COLLIER COUNTY, Fla - A third horse, in less than a month, has died after contracting a mosquito-borne illness, Eastern Equine Encephalitis virus (EEE). “We are concerned about the presence of this virus in our community. It has had a tragic outcome for the owners of these horses and we sympathize with their loss. Of further concern is these deaths alert us to the fact that our residents are also at risk of acquiring EEE” informs Collier County Health Department Director, Joan Colfer, M.D., M.P.H.. The Centers for Disease Control & Prevention reports all residents of and visitors to areas where EEE activity has been identified are at risk of infection.
Health officials are worried because there has not been a horse or human case of EEE in Collier County for at least 24 years, according to Dr. Frank Van Essen, Executive Director, Collier Mosquito Control District. With three horse deaths so early in our mosquito season, it is imperative horse owners vaccine their horses against EEE and because there is no vaccine for humans, individuals need to be vigilant about protecting themselves from being bitten by a mosquito.
Statewide the number of EEE cases stands at 35, which is about an average year for EEE cases.
EEE causes severe illness in humans and horses. Symptoms in humans develop 3-10 days after the bite of an infected mosquito and begin with a sudden onset of fever, general muscle pains, and a headache of increasing severity. Symptoms can become more severe over 1-2 weeks and infected individuals will either recover or show onset of inflammation of the brain (encephalitis) with seizures and vomiting.
Human cases are usually preceded by those in horses. Disease transmission does not occur directly from person to person. Those at highest risk are people who live in or visit woodland areas, people who work or participate in outdoor work or recreational activities where there is greater exposure to potentially infected mosquitoes.
The Health Department and the Collier Mosquito Control District reminds residents and visitors to take precautions to avoid being bitten by mosquitoes. Everyone is encouraged to take the basic steps to limit exposure by following these recommendations:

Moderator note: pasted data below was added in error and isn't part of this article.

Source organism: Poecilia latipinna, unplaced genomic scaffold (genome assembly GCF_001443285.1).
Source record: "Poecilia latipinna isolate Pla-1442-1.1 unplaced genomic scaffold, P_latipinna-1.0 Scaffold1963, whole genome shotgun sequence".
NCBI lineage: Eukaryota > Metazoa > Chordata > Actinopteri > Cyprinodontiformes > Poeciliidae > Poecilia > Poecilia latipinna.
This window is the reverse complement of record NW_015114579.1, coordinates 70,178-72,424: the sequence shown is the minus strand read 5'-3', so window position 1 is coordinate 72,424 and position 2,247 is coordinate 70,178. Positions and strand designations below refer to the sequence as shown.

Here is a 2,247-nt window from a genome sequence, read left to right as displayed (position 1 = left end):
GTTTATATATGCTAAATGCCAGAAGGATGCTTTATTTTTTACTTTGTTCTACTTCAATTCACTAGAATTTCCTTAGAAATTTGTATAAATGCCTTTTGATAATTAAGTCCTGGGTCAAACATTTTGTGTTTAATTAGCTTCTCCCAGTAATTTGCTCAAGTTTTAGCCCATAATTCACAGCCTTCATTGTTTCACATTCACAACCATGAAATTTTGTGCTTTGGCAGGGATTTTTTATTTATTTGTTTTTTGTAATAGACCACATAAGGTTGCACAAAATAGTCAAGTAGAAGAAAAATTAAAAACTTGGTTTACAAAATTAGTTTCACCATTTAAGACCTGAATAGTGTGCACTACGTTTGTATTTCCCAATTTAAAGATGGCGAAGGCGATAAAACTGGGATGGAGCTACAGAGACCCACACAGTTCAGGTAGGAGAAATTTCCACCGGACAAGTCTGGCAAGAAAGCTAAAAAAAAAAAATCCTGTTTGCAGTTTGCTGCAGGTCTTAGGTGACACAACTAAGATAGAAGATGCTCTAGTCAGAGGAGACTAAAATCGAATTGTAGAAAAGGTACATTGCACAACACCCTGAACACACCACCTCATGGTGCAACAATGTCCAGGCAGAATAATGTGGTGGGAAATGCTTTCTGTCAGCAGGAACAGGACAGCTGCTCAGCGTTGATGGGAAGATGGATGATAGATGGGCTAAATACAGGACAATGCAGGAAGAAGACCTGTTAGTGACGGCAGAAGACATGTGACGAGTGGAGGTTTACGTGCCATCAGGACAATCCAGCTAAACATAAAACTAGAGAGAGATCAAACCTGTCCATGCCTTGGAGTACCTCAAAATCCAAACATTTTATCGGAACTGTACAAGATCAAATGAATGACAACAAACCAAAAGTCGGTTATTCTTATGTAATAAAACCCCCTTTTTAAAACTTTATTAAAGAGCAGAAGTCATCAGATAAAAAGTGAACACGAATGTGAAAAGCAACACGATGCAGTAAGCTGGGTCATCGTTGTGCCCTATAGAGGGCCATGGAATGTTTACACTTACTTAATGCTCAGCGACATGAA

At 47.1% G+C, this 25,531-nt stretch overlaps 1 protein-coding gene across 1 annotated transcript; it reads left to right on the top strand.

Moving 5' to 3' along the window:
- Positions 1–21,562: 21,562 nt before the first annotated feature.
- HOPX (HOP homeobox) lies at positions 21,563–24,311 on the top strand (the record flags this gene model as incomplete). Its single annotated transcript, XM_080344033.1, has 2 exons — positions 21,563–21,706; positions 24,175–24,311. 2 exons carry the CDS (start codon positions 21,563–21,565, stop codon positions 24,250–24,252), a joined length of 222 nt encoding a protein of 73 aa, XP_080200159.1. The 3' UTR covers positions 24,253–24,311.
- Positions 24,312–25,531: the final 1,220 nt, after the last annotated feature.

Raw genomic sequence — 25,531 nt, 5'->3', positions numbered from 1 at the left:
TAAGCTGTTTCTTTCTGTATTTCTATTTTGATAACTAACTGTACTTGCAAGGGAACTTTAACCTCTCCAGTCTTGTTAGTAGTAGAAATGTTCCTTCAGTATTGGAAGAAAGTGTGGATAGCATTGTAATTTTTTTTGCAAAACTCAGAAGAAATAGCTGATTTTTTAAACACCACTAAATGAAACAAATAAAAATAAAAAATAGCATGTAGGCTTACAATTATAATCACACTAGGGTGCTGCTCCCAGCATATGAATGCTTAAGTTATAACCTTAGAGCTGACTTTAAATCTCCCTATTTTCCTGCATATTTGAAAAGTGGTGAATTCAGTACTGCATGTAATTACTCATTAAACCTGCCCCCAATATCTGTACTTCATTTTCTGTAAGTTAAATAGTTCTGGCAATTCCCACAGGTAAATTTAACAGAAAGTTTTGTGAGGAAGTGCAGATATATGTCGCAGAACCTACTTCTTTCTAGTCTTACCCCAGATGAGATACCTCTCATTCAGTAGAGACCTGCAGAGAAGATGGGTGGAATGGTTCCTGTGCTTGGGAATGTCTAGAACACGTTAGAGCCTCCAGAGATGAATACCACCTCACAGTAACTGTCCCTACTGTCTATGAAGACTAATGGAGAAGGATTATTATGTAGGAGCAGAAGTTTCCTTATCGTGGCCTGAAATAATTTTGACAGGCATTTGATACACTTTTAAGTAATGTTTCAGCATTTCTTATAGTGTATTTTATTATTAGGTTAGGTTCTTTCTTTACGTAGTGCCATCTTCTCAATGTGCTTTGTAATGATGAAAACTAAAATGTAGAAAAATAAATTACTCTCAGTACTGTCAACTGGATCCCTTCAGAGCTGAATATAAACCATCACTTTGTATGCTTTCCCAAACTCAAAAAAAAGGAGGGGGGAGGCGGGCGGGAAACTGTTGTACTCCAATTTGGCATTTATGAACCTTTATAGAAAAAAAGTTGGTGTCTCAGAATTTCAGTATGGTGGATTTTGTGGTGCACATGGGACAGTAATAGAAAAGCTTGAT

To protect yourself from mosquitoes, you should remember the “5Ds”
· Dusk and Dawn -- Avoid being outdoors when mosquitoes are seeking blood. For many species, this is during the dusk and dawn hours.
- Dress -- Wear clothing that covers most of your skin.
- DEET -- When the potential exists for exposure to mosquitoes, repellents containing DEET (N,N-diethyl-meta-toluamide, or N,N-diethyl-3-methylbenzamide) are recommended. Picaridin, oil of lemon eucalyptus, and IR3535 are other repellent options. Always read label directions carefully for the approved usage before you apply a repellent. Some repellents are not suitable for children.
- Drainage -- Check around your home to rid the area of standing water, which is where mosquitoes can lay their eggs.
Tips on Eliminating Mosquito Breeding Sites
- Clean out eaves, troughs and gutters.
- Remove old tires or drill holes in those used in playgrounds to drain.
- Turn over or remove empty plastic pots.
- Pick up all beverage containers and cups.
- Check tarps on boats or other equipment that may collect water.
- Pump out bilges on boats.
- Replace water in birdbaths and pet or other animal feeding dishes at least once a week.
- Change water in plant trays, including hanging plants, at least once a week.
- Remove vegetation or obstructions in drainage ditches that prevent the flow of water.
There are vaccines available for use in horses in protecting them against EEE, WEE, and WNV. Horse owners should contact their veterinarian about the appropriate use of these vaccines.